As clean-up continues at the site of a CN train derailment that occurred shortly before noon on Monday at Rainy River First Nations, the accident has reinforced prior concerns about the rail line running right across the main access roads to the community.
RRFN Coun. Anthony C. Bombay, who also has been the band’s fire chief and deputy fire chief at times over the past 24 years, said he’s grateful the eastbound freight train which derailed only was carrying grain and not any of the toxic chemicals other trains transport through the district on a daily basis.
Still, he continues to be alarmed by the possibility of such a disaster happening down the road.
“I re-wrote our emergency plan in 2005, and my number-one concern at that time was dangerous goods spills from the Canadian National Railway,” Coun. Bombay noted in an interview yesterday.
The main issue is the rail line crosses the two primary routes out of Rainy River First Nations: Manitou Rapids Drive and Caribou Drive.
As it turned out, Monday’s derailment occurred west of Manitou Rapids Drive (the westernmost of the two roads). But if a train were to derail or otherwise stop and block those two routes, there would be no way out of the community except via the river.
If that were to happen during an emergency, like a toxic spill, it would disastrous, Coun. Bombay warned.
“It’s almost surreal to me,” he remarked. “My father’s in a wheelchair, Dad’s diabetic. He’s a little closer to the river, and that might have been one of our only options out.
“But even then, with ice breaking up, now what we would do?” he wondered.
Coun. Bombay noted that with prevailing winds, any toxic gases likely would blow southward right into the community.
A toxic spill also could pollute a creek which runs past the tracks exactly at the site of Monday’s derailment—and flows “right smack dab into the middle of the community.”
Coun. Bombay said the fire department did a training session with CN five years ago, and was told a derailment was unlikely because there are multiple safety precautions these days to prevent such things from happening.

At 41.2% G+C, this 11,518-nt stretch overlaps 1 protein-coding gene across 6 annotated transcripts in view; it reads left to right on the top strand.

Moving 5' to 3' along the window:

He added one of these precautions is the inspection of train wheels for faults. But he took a photo Monday of a wheel with a hole in it.
“I overheard the CN guy saying, ‘This is where it started.’ And everything from that wheel and behind started coming off,” he remarked.
Coun. Bombay also said he’s irked by the fact the band’s fire department wasn’t called about the derailment.
“There was no emergency call-out,” he noted. “I had a band member come get me from my apartment. I had come back from a meeting in Fort, and I was amazed at what I had seen.
“I asked, ‘Do you need a fire truck?’ ‘No, everything’s fine.’ It doesn’t look fine to me.
“I called Treaty Three Police and they, in turn, called CN Police, and no one was alerted,” Coun. Bombay stressed, adding that from what he heard from other band members, the accident had happened 12-16 minutes before he arrived on scene (CN Police eventually did attend the scene).
Coun. Bombay said the concerns are not new. Rainy River First Nations actually has an ongoing claim with CN regarding the land the tracks are on, and the band has talked to the company about access concerns.
He recalled that about 18 years ago, when he was fire chief, the band had consultations with CN, at which time it said it would be willing to pitch in money to help build a road off of Bear Street, which would come out at east end of the reserve.
“If that exit was there, there’s no way all three crossings would ever be blocked,” noted Coun. Bombay.
In more recent talks within the past four-five years, he said CN indicated the two crossings would never be blocked.
But back on Oct. 30, Rainy River First Nations Chief Jim Leonard wrote CN about recent incidents when both were blocked for one hour (on Sept. 27) and 27 minutes (on Oct. 30).
“With both roadways blocked, we have a serious issue with respect to emergency services for our community,” Chief Leonard wrote.
“Considering that we are notifying you of these two incidents, our fire department and fire response team have responded to nearly 10 emergency calls within the past month,” he later added. “We have serious issue with ‘What could have happened’ if the roadways were blocked when we were responding to our emergency calls.
“Heart attack victims only have a few minutes for resuscitation before brain damage occurs, and a house can be engulfed in flames in less than five minutes.
“Again, needless to say, after a 27-minute delay, there would be no survivors,” he stressed.
CN reported that trains were expected to be rolling again by yesterday afternoon, although the grain clean-up will continue for several days.
A total of 13 cars jumped the tracks. No injuries were reported.
Train traffic had been put on hold, but not re-routed, due to the derailment.
The cause of the derailment remains under investigation.